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  9. Bandit Billy
    Joined: Sep 16, 2014
    Posts: 5,830

    Bandit Billy
    ALLIANCE MEMBER


    ....and if I might take a slight liberty with your signature line
    "Those who cannot remember the past are condemned to repeat it."
    -George Santayana
    "Those who are ignorant of the past are condemned to claim it never happened."

    -Me
    "Those who do not use the search function are condemned to open new threads to rehash old topics."
    -BanditBilly
     
  10. gimpyshotrods
    Joined: May 20, 2009
    Posts: 16,504

    gimpyshotrods
    Member

    Amen, brother!
     
  11. gimpyshotrods
    Joined: May 20, 2009
    Posts: 16,504

    gimpyshotrods
    Member

    That vehicle needs a device, or devices to control axle wrap.
     
  12. Eh-Bone
    Joined: Sep 4, 2015
    Posts: 53

    Eh-Bone
    Member

    Thanks a ton Russco, I’m a visual guy so the vid really helps me lock it down in my mind. MUCH APPRECIATED!!!!
     
  13. jaw22w
    Joined: Mar 2, 2013
    Posts: 929

    jaw22w
    Member
    from Indiana

    Well, you got hijacked and no one answered your question. It is my opinion that the 4 bar links should be all the same length, so as not to cause a pinion angle change or induce any twisting force on the axle housing. I would install the 4 bar bracket with pinion up 3 degrees if that is what your trans angle is. Leave yourself room to adjust both ways on the links.
     
  14. carryallman
    Joined: Jan 5, 2009
    Posts: 395

    carryallman
    Member

    remember ! set the rod ends with about 3 to 5 threads showing past -outward -of the adjuster nuts-& try to make all 4 bars -identical lengths-on a street car i like the rubber-poly type of rod -ends for street -quiet & very tuff ! the hiem type will beat you -to death !!good luck & let us know where you went ?
     
  15. Andy
    Joined: Nov 17, 2002
    Posts: 4,504

    Andy
    Member

    I like to show the attached picture from the 1960 Chevy repair manual.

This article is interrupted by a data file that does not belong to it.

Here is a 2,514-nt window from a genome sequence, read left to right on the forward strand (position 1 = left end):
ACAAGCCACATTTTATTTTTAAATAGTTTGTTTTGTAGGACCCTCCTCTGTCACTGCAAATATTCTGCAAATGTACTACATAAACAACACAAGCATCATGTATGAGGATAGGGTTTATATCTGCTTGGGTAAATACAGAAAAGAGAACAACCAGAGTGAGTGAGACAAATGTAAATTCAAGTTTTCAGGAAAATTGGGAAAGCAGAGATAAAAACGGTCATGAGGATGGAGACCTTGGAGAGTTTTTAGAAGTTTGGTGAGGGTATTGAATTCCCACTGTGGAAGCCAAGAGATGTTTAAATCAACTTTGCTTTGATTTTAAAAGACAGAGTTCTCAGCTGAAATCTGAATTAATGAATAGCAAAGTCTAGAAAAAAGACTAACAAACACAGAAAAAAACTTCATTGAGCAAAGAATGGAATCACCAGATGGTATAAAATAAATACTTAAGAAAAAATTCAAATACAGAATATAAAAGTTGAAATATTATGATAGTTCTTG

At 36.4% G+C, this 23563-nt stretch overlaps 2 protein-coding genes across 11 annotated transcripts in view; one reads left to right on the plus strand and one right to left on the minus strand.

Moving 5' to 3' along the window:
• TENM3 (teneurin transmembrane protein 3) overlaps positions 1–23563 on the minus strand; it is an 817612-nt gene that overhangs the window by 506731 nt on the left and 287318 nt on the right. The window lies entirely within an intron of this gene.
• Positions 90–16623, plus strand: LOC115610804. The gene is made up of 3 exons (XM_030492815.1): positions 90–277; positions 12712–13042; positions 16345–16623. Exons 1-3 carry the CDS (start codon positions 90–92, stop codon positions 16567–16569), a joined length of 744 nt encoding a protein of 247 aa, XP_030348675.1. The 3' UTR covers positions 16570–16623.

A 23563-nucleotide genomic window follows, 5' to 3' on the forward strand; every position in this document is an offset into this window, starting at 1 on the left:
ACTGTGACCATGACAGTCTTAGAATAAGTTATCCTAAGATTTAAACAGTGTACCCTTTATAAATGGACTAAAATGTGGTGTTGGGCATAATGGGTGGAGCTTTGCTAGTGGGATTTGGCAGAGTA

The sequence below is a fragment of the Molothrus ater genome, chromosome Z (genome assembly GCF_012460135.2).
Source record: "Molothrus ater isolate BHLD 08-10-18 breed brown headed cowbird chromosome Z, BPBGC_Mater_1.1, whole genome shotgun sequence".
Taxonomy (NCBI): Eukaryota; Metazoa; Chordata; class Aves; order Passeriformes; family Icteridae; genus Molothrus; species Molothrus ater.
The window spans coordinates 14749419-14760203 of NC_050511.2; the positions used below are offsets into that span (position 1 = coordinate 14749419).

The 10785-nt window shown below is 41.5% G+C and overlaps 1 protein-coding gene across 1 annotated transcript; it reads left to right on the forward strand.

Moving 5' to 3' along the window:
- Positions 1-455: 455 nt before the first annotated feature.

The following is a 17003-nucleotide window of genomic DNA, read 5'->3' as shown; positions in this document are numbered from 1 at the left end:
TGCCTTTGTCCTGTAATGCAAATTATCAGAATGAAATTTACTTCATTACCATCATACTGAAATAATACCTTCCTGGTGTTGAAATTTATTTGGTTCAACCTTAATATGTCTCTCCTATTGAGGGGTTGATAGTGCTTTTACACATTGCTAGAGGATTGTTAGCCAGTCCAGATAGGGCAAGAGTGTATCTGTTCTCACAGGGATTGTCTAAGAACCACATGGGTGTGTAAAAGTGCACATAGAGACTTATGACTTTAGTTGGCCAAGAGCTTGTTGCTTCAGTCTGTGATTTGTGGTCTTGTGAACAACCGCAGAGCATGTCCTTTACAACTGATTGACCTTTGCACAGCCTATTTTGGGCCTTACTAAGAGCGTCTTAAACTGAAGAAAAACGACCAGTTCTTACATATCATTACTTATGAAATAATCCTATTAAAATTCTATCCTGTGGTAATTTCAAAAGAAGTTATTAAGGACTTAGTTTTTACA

The pinion is down.
    Every production car I have ever looked at has the pinion down.
    The reason they do this is to keep the joints working angles closer to the same with suspension movement.
    As you surmise, having the pinion up makes the joints working angles get more different as the suspension moves.
    The design of having the angles parallel works but it is bad if you have suspension travel.
    The rear axle usually rotates about a point forward. Having the pinion down keeps the working angles closer together.
    The parallel design is one solution to the problem but sure is not the best one.

    driveshaft4.JPG
     
  16. gimpyshotrods
    Joined: May 20, 2009
    Posts: 16,504

    gimpyshotrods
    Member

    Two-piece, or more, shafts have different dynamics.
     
  17. Andy
    Joined: Nov 17, 2002
    Posts: 4,504

    Andy
    Member

    The only objective with the parallel axis design is to get the working angles the same. The pinion up design has them move apart with suspension movement. Pinion down like the car companies use results in less change.
     
  18. Because the same crap is repeated over and over and over again.
    It doesn't work!
    It's like dogs eating vomit and puking it up again for the next dog to repeat.

    Below is the true visual representation of the infamous "Trans 3* down / pinion up 3*"
    image.jpeg
    In the same damn paragraph it contains Equatable verbiage that the "Trans out put shaft and the pinion should be PARALLEL ". No body says there's a change of reference points or directions when they turn their little angle finder around as well as themselves.

    That stuff is said, then read and then regurgitated over and over, none of it makes any difference or matters at all. There's also all kinds of horse shit about intakes and carbs being level that makes no difference. Any one searching pinion angles will find a nearly infinite number of statements repeating the same.

    What matters and all that matters is the working angles of the U joints should be equal absolute values. The problem is that if the person trying to understand this didn't pay attention in math class they won't get it.

    Take for instance the standard "3* Trans down 3* pinion up" nincompoopery and mesh it with the "parallel" garbage and make a level the carb surface horseshit and set up this configuration drivetrain.
    image.jpeg
    It's impossible, and exactly why it comes up often. But if you just happen to know that what's needed is the u joint working angles to be equal and that the deluge of info is nonsense and IF you can ignore it then it's no problem to get the above rolling free of drive line angle problems.

    Yep it's been gone over a million and 4 times, to bad the wrong info has been conveyed so often. It's damn near gospel status and although not completely wrong, it fits very very few If any custom or hot rod chassis configurations.

    One could take a chassis and hang it from a tree by one frame horn so it's swinging in the breeze without one straight, level, square or solid point of reference to the ground and set up a perfect drive line with working u joint angles.
     
    Last edited: Nov 30, 2017
    Andy likes this.
  19. Andy
    Joined: Nov 17, 2002
    Posts: 4,504

    Andy
    Member

    Thank you. You explaned it better than I ever did.